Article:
Budget 2020 UK – To go ahead on March 11!
Following the resignation of Sajid Javid last week, there has been much speculation on how this will affect the direction of the budget to be presented to parliament next month.
There were suggestions that the Budget may have to be delayed but it seems that this is not the case. It’s unusual to have a Chancellor appointed who never gets to present a budget and Mr Javid becomes the shortest serving Chancellor in 50 years. Not the greatest record for one’s C.V. I would suggest.
Rishi Sunak, who replaces Sajid, is stepping into the Chancellor’s role with little experience but does seem to have attained “rising star” status as far as number 10 is concerned. Perhaps this was achieved by him agreeing to do as he was told by Dominic Cummings..?
Anyway – what can we expect from the forthcoming UK 2020 budget?
Rumours are rife and it seems that this change could lead to the Treasury opening its chequebook.
Infrastructure and the NHS seem to be the two major areas for investment. HS2 and other rail improvements in the North are likely to be beneficiaries as will carbon capture and other climate related projects, for example, improving the energy efficiency of homes, schools and hospitals.
The government has already said it will not be increasing any of the major taxes and has recently published details of an increase in the NIC threshold, to £9,500.
Corporation Tax was due to reduce to 17% (from the present 19%) from April 2020. However, Boris Johnson, during the recent election campaign, did say that this intended increase would be dropped, and the rate maintained at 19%.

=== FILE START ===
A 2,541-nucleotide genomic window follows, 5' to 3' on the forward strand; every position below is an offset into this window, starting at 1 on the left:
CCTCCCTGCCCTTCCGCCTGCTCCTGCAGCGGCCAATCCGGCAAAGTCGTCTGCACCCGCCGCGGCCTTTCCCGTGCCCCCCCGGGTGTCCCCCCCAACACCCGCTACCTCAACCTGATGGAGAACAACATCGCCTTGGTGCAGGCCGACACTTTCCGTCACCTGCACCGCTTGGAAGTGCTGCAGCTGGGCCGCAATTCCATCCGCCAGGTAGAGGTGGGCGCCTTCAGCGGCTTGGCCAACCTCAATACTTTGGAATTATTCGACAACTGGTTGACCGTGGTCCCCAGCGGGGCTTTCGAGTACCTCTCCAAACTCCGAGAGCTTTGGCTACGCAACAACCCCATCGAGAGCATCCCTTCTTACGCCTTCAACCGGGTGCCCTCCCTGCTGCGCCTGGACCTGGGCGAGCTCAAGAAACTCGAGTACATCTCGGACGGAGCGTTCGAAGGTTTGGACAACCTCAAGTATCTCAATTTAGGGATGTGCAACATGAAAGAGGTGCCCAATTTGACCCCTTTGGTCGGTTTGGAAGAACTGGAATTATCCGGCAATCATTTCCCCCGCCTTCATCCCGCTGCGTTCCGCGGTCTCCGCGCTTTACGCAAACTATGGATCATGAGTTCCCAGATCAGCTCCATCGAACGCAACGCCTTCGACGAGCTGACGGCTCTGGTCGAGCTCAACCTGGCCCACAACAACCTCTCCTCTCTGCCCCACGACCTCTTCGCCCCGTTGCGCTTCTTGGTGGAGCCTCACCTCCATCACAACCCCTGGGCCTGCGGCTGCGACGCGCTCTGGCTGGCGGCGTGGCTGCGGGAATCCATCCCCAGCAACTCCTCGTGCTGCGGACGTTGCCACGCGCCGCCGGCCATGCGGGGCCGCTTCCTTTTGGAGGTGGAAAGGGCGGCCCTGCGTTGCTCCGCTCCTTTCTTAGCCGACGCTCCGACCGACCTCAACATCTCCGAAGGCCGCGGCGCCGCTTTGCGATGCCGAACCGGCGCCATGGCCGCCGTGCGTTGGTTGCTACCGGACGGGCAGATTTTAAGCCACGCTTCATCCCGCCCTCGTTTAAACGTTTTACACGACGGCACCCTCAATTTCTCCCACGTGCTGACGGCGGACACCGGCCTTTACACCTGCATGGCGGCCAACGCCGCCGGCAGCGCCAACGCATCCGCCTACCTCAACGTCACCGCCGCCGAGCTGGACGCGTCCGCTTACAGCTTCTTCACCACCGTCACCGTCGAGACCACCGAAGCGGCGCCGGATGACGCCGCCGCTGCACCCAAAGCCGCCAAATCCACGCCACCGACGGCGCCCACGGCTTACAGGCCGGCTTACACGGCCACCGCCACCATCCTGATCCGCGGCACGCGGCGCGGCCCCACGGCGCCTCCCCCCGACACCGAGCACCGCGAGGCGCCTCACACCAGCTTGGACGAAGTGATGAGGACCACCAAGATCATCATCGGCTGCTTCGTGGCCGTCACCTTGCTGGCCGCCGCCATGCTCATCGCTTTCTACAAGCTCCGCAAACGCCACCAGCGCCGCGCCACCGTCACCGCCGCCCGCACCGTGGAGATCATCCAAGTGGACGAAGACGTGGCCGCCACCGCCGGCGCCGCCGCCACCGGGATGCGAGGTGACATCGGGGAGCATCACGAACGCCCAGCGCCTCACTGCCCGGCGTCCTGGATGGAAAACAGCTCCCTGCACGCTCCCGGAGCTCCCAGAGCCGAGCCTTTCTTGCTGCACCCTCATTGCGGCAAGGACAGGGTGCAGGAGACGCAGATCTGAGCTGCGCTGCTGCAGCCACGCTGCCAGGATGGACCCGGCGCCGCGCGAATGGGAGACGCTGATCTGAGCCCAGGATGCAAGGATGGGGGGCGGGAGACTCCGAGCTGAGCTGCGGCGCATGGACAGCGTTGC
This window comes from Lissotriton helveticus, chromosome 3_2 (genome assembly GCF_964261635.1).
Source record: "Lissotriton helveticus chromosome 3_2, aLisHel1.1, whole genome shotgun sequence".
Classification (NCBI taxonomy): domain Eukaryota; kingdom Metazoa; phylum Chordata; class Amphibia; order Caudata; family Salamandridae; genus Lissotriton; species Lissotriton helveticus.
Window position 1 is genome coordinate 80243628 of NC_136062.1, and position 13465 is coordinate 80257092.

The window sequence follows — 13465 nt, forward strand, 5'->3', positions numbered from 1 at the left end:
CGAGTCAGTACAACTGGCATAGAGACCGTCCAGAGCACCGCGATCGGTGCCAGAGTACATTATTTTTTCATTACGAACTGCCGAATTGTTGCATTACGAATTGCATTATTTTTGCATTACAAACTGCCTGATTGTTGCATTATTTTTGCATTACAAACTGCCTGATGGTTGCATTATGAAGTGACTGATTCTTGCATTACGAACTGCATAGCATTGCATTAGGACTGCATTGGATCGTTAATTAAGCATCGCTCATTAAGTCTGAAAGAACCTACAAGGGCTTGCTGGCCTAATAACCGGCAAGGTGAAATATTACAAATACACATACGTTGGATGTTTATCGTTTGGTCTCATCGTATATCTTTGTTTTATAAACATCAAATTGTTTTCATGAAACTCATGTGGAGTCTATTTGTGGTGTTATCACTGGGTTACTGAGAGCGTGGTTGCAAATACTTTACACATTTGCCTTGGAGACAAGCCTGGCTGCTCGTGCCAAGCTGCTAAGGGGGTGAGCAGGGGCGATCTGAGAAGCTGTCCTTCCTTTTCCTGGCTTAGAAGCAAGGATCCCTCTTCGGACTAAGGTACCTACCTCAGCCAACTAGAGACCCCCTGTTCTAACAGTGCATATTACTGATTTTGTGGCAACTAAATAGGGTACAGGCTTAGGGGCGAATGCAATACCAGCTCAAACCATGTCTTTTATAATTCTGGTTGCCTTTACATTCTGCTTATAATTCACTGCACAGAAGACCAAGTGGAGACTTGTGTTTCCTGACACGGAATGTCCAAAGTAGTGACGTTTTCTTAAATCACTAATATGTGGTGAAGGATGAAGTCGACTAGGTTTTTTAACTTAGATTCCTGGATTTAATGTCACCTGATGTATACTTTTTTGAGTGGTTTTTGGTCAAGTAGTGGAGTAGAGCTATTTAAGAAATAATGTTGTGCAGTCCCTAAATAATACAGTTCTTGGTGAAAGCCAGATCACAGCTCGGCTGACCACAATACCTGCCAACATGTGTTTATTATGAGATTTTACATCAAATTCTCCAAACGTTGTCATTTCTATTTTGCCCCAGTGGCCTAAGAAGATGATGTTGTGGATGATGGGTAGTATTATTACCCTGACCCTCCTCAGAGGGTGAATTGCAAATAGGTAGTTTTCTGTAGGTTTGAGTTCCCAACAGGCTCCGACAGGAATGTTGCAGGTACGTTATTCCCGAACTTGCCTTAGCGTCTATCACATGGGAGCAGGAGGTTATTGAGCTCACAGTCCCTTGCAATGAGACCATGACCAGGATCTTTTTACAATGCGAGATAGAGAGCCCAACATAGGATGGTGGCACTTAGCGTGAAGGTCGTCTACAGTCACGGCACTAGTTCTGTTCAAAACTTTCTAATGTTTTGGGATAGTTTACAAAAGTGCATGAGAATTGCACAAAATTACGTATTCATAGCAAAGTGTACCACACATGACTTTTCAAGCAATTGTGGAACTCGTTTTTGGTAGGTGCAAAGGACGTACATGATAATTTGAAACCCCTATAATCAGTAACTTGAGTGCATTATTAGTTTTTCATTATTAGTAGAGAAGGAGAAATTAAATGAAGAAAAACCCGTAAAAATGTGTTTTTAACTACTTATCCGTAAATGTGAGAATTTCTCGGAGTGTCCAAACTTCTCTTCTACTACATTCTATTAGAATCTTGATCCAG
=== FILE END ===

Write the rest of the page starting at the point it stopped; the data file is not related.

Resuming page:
There is speculation that higher rate tax relief will be trimmed for contributions into private pension funds but to be frank I can recall this being the case for the last x number of years. The pension companies use it as a big incentive to get everyone to pay in more premiums before 5th April only for us to find that the relief is still there the day after. One year it’s going to actually happen I guess!
A cross-party group of MPs has called for a reduction in the rate of Inheritance Tax, from 40% to 10%, together with a reduction in many of the Inheritance Tax allowances and reliefs.
Business rates are another target for relief in an attempt to support beleaguered High Street businesses. Additional support has already been announced for retailers and pubs.
Meanwhile, back at number 11 Downing Street, Rishi Sunak will be burning the midnight oil to prepare himself for his dispatch-box presentation on 11 March. We will be reporting on the outcome of his disclosures in due course……watch this space.
About Jon Pryse-Jones
Since joining THP in 1978, Jon Pryse-Jones has been hands on with every area of the business. Now specialising in strategy, business planning, and marketing, Jon remains at the forefront of the growth and development at THP.
An ideas man, Jon enjoys getting the most out of all situations, “I act as a catalyst for creative people and encourage them to think outside the box,” he says, “and I’m not afraid of being confrontational. It often leads to a better result for THP and its clients.”
Jon’s appreciation for THP extends to his fellow team members and the board. “They really know how to run a successful business,” he says. He’s keen on IT and systems development as critical to success, and he continues to guide THP to be at the cutting edge and effective.